Advance Review: Battling Boy Volume 1


One of the most anticipated comics in recent memory, the first volume of Paul Pope’s long-delayed Battling Boy,  is finally here. Is it worth the long wait? Read on to find out.

Here’s the official description from First Second:

The adventure begins in this new graphic novel by comics legend Paul Pope.

Monsters roam through Acropolis, swallowing children in the horrors of their shadowy underworld. Only one man is match for them—the genius vigilante Haggard West. Unfortunately Haggard West is dead.

Acropolis is desperate, but when its salvation comes in the form of a twelve-year-old demigod, nobody is more surprised than Battling Boy himself.


Battling Boy is a fascinating mixture of Jack Kirby’s New Gods and Kamandi set in a decimated post-apocalyptic world overrun with ghouls, demons, and car-eating monsters. Our young hero, a twelve-year old new god, so to speak, is sent on a rite of passage journey by his Thor-like father to rid Acropolis of monsters. As his journey continues, Battling Boy gradually learns to rely less on his father and more on his own wits to survive. He learns that not all problems can be solved with violence and that you can’t save the world all by yourself.

A second story line features the young heroine Aurora, a super heroine in training, who follows in her deceased father’s footsteps (see Death of Haggard West), wearing his Rocketeer-like jetpack and laser guns. She manages to come to Battling Boy’s rescue just in the nick of time, bringing the two story lines together and nicely setting up the second volume, which unfortunately won’t be released until 2014.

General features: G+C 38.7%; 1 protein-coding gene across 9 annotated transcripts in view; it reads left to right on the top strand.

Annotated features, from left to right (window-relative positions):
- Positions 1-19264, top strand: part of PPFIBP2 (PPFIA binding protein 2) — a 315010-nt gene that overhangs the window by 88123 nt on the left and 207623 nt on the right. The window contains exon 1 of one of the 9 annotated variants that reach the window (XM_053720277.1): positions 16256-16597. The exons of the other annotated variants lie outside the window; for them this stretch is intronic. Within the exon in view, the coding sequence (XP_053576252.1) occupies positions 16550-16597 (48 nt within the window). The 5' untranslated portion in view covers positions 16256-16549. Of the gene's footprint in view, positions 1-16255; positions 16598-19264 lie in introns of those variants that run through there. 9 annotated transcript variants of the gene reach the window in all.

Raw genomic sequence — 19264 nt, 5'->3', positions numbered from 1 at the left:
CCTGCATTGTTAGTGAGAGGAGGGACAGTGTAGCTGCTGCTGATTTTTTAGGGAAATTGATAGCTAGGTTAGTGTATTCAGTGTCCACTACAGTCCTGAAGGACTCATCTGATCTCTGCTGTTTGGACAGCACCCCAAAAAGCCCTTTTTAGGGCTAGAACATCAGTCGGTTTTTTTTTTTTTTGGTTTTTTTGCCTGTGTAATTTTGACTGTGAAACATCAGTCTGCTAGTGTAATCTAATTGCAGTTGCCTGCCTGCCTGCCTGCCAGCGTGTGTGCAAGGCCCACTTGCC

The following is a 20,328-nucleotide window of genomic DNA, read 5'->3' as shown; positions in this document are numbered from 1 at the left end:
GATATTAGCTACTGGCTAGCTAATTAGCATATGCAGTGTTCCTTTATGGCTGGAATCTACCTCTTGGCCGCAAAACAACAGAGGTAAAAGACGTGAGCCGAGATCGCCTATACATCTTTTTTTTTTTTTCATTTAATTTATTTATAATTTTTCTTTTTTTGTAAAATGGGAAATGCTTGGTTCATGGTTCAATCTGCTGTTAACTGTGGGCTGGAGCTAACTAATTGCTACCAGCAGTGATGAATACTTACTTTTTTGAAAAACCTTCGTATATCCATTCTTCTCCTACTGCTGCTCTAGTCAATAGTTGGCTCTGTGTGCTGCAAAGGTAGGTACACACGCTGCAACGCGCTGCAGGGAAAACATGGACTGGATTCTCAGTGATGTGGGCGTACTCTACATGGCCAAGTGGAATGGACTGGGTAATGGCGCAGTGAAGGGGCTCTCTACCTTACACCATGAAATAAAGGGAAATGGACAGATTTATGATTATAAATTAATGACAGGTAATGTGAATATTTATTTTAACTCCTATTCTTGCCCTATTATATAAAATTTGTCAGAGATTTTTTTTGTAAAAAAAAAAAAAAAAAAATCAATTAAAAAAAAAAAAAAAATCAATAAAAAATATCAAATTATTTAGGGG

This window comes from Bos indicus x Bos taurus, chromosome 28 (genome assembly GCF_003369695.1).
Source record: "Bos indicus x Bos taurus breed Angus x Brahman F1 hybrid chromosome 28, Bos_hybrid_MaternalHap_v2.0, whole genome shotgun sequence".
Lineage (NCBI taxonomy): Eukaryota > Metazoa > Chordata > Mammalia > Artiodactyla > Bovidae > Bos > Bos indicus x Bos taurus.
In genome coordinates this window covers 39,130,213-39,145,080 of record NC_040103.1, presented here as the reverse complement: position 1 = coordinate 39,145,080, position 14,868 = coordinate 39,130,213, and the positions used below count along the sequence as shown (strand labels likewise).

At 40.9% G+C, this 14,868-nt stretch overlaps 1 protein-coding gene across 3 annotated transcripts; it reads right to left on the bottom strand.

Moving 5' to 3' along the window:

Although Paul Pope’s story is written for young adults, like the best YA fiction (Harry Potter, Hunger Games) there is a universal element to his writing, which makes it enjoyable for everyone.  Pope has managed to create a new mythology for this generation of kids, which harkens back to Kirby’s DC work, silver age Marvel, and yet manages to be modern and fresh.

I’ve read most of Pope’s work and Battling Boy features his best artwork.  Although I love Pope in black and white, to see him in color is truly mesmerizing. Each color pops off the page.  His bold line is kinetic as if it was infused with electricity. Although I can clearly trace his work on Battling Boy back to his earlier DC titles, especially DC Solo and Batman: Year 100, there is something new and exciting at work here.

Paul Pope’s Battling Boy is not only his magnum opus but also the best graphic novel released this year. It’s guaranteed to fascinate both children and the twelve-year old in us all who never stops yearning for excitement and adventure.



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